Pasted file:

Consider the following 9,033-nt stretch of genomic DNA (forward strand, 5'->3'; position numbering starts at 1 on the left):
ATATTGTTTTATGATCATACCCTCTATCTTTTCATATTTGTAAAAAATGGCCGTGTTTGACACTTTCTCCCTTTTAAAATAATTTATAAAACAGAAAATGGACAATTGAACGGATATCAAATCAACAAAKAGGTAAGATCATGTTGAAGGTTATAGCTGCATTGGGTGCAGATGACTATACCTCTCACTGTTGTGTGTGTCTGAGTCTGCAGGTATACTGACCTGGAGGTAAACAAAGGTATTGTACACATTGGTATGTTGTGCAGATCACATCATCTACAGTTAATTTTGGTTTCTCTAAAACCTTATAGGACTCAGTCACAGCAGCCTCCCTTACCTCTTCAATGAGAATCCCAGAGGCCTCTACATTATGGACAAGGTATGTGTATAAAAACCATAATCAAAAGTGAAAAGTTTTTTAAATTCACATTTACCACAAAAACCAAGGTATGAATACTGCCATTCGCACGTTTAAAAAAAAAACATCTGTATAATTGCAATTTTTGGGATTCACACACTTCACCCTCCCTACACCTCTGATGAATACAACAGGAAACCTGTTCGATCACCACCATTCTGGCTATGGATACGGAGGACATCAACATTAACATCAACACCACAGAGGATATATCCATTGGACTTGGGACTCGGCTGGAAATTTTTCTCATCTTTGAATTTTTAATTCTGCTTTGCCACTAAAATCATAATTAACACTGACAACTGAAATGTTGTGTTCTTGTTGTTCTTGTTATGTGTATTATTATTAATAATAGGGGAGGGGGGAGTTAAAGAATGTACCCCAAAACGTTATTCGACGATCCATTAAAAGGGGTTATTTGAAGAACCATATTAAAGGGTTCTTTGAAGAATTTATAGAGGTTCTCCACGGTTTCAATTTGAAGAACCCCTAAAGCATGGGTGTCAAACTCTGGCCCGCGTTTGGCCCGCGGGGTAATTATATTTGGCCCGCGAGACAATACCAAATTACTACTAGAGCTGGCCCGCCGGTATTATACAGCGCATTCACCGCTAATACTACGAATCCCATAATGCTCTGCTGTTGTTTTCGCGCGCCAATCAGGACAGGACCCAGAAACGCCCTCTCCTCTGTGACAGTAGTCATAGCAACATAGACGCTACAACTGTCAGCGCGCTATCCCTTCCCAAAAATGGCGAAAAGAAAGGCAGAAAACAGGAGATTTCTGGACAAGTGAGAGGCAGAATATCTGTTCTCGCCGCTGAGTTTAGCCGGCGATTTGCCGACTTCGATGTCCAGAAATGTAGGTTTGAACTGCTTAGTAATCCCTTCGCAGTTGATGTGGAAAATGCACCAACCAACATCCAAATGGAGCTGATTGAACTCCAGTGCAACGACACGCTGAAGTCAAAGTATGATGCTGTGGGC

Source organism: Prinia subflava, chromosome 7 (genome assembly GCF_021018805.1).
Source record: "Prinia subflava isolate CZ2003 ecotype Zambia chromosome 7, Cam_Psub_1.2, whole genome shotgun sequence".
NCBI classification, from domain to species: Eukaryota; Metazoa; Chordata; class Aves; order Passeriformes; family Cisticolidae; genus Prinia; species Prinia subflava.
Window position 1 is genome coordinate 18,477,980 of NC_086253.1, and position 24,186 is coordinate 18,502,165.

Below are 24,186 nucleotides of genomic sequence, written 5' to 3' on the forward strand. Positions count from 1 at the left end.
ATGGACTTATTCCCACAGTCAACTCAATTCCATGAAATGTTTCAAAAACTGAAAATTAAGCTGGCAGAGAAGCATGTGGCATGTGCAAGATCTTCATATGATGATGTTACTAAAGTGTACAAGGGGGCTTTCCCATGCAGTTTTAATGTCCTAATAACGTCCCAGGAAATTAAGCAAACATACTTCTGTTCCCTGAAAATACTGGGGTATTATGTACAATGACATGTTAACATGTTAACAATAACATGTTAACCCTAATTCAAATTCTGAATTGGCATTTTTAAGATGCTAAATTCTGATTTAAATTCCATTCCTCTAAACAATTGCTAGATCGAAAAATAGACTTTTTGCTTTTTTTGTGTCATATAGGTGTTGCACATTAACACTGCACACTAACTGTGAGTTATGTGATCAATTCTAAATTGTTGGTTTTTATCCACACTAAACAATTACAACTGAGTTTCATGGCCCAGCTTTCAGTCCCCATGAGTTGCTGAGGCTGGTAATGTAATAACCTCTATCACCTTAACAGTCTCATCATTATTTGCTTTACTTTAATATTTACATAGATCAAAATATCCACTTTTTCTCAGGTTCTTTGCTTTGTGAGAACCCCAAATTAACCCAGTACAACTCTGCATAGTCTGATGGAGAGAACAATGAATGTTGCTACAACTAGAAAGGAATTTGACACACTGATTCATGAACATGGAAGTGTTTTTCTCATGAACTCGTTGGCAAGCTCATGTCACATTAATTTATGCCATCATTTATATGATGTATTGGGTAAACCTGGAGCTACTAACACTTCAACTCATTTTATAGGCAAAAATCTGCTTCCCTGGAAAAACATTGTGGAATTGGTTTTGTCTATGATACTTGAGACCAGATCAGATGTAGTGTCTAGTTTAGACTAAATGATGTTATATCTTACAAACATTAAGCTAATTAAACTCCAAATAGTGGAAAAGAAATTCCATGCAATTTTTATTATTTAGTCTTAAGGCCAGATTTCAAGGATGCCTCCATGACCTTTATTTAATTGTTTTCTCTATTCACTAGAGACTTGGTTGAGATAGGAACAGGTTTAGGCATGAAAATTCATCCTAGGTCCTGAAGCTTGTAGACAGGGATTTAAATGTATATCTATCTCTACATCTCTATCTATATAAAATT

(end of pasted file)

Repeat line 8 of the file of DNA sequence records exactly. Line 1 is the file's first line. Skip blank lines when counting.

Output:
ATGGACTTATTCCCACAGTCAACTCAATTCCATGAAATGTTTCAAAAACTGAAAATTAAGCTGGCAGAGAAGCATGTGGCATGTGCAAGATCTTCATATGATGATGTTACTAAAGTGTACAAGGGGGCTTTCCCATGCAGTTTTAATGTCCTAATAACGTCCCAGGAAATTAAGCAAACATACTTCTGTTCCCTGAAAATACTGGGGTATTATGTACAATGACATGTTAACATGTTAACAATAACATGTTAACCCTAATTCAAATTCTGAATTGGCATTTTTAAGATGCTAAATTCTGATTTAAATTCCATTCCTCTAAACAATTGCTAGATCGAAAAATAGACTTTTTGCTTTTTTTGTGTCATATAGGTGTTGCACATTAACACTGCACACTAACTGTGAGTTATGTGATCAATTCTAAATTGTTGGTTTTTATCCACACTAAACAATTACAACTGAGTTTCATGGCCCAGCTTTCAGTCCCCATGAGTTGCTGAGGCTGGTAATGTAATAACCTCTATCACCTTAACAGTCTCATCATTATTTGCTTTACTTTAATATTTACATAGATCAAAATATCCACTTTTTCTCAGGTTCTTTGCTTTGTGAGAACCCCAAATTAACCCAGTACAACTCTGCATAGTCTGATGGAGAGAACAATGAATGTTGCTACAACTAGAAAGGAATTTGACACACTGATTCATGAACATGGAAGTGTTTTTCTCATGAACTCGTTGGCAAGCTCATGTCACATTAATTTATGCCATCATTTATATGATGTATTGGGTAAACCTGGAGCTACTAACACTTCAACTCATTTTATAGGCAAAAATCTGCTTCCCTGGAAAAACATTGTGGAATTGGTTTTGTCTATGATACTTGAGACCAGATCAGATGTAGTGTCTAGTTTAGACTAAATGATGTTATATCTTACAAACATTAAGCTAATTAAACTCCAAATAGTGGAAAAGAAATTCCATGCAATTTTTATTATTTAGTCTTAAGGCCAGATTTCAAGGATGCCTCCATGACCTTTATTTAATTGTTTTCTCTATTCACTAGAGACTTGGTTGAGATAGGAACAGGTTTAGGCATGAAAATTCATCCTAGGTCCTGAAGCTTGTAGACAGGGATTTAAATGTATATCTATCTCTACATCTCTATCTATATAAAATT